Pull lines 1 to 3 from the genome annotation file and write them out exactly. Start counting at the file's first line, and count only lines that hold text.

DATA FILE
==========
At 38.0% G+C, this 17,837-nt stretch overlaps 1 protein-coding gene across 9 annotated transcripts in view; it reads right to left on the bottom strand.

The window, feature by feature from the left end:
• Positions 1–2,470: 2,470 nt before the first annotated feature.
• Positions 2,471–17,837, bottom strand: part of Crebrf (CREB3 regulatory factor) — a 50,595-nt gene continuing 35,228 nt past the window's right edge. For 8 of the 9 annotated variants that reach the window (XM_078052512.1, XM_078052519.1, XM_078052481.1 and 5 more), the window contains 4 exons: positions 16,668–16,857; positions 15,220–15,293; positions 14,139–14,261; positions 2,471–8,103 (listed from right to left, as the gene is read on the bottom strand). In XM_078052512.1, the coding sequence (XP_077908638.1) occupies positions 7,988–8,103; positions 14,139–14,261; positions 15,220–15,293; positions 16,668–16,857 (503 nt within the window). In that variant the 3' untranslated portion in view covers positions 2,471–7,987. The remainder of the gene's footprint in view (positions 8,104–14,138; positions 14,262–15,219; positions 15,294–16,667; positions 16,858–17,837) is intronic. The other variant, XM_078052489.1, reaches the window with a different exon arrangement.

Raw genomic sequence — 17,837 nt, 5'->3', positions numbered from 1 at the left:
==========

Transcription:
At 38.0% G+C, this 17,837-nt stretch overlaps 1 protein-coding gene across 9 annotated transcripts in view; it reads right to left on the bottom strand.

The window, feature by feature from the left end:
• Positions 1–2,470: 2,470 nt before the first annotated feature.